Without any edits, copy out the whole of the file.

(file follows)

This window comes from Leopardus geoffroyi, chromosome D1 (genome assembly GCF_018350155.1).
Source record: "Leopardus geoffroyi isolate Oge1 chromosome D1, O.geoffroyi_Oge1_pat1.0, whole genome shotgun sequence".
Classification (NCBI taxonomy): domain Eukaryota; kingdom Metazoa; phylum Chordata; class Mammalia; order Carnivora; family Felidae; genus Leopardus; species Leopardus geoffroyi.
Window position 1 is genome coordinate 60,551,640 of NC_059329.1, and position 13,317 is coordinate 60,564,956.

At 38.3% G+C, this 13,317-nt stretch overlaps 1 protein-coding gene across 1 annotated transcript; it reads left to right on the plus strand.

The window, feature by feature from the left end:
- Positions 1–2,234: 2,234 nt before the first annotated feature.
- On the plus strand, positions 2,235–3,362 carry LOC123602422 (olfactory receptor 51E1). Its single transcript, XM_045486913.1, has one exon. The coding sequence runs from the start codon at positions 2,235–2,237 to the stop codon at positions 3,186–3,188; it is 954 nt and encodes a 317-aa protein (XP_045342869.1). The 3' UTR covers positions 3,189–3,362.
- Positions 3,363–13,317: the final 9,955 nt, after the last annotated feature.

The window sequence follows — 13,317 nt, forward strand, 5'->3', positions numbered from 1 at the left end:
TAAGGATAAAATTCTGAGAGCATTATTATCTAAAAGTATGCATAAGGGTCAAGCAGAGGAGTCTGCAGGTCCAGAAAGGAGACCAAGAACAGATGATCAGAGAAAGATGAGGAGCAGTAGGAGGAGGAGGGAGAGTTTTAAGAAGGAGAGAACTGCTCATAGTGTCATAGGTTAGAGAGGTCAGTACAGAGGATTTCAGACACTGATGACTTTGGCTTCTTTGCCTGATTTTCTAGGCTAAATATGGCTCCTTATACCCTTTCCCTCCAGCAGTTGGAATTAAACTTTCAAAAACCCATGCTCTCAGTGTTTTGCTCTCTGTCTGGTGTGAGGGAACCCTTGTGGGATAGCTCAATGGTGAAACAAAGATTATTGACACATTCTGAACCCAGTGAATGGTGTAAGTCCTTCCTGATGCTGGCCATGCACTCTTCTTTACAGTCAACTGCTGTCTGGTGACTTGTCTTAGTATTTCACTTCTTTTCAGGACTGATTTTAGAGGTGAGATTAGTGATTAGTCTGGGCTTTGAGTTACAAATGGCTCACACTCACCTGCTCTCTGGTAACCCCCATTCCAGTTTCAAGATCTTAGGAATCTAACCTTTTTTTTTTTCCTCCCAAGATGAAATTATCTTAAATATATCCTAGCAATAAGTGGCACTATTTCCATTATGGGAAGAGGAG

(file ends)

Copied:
This window comes from Leopardus geoffroyi, chromosome D1 (genome assembly GCF_018350155.1).
Source record: "Leopardus geoffroyi isolate Oge1 chromosome D1, O.geoffroyi_Oge1_pat1.0, whole genome shotgun sequence".
Classification (NCBI taxonomy): domain Eukaryota; kingdom Metazoa; phylum Chordata; class Mammalia; order Carnivora; family Felidae; genus Leopardus; species Leopardus geoffroyi.
Window position 1 is genome coordinate 60,551,640 of NC_059329.1, and position 13,317 is coordinate 60,564,956.

At 38.3% G+C, this 13,317-nt stretch overlaps 1 protein-coding gene across 1 annotated transcript; it reads left to right on the plus strand.

The window, feature by feature from the left end:
- Positions 1–2,234: 2,234 nt before the first annotated feature.
- On the plus strand, positions 2,235–3,362 carry LOC123602422 (olfactory receptor 51E1). Its single transcript, XM_045486913.1, has one exon. The coding sequence runs from the start codon at positions 2,235–2,237 to the stop codon at positions 3,186–3,188; it is 954 nt and encodes a 317-aa protein (XP_045342869.1). The 3' UTR covers positions 3,189–3,362.
- Positions 3,363–13,317: the final 9,955 nt, after the last annotated feature.

The window sequence follows — 13,317 nt, forward strand, 5'->3', positions numbered from 1 at the left end:
TAAGGATAAAATTCTGAGAGCATTATTATCTAAAAGTATGCATAAGGGTCAAGCAGAGGAGTCTGCAGGTCCAGAAAGGAGACCAAGAACAGATGATCAGAGAAAGATGAGGAGCAGTAGGAGGAGGAGGGAGAGTTTTAAGAAGGAGAGAACTGCTCATAGTGTCATAGGTTAGAGAGGTCAGTACAGAGGATTTCAGACACTGATGACTTTGGCTTCTTTGCCTGATTTTCTAGGCTAAATATGGCTCCTTATACCCTTTCCCTCCAGCAGTTGGAATTAAACTTTCAAAAACCCATGCTCTCAGTGTTTTGCTCTCTGTCTGGTGTGAGGGAACCCTTGTGGGATAGCTCAATGGTGAAACAAAGATTATTGACACATTCTGAACCCAGTGAATGGTGTAAGTCCTTCCTGATGCTGGCCATGCACTCTTCTTTACAGTCAACTGCTGTCTGGTGACTTGTCTTAGTATTTCACTTCTTTTCAGGACTGATTTTAGAGGTGAGATTAGTGATTAGTCTGGGCTTTGAGTTACAAATGGCTCACACTCACCTGCTCTCTGGTAACCCCCATTCCAGTTTCAAGATCTTAGGAATCTAACCTTTTTTTTTTTCCTCCCAAGATGAAATTATCTTAAATATATCCTAGCAATAAGTGGCACTATTTCCATTATGGGAAGAGGAG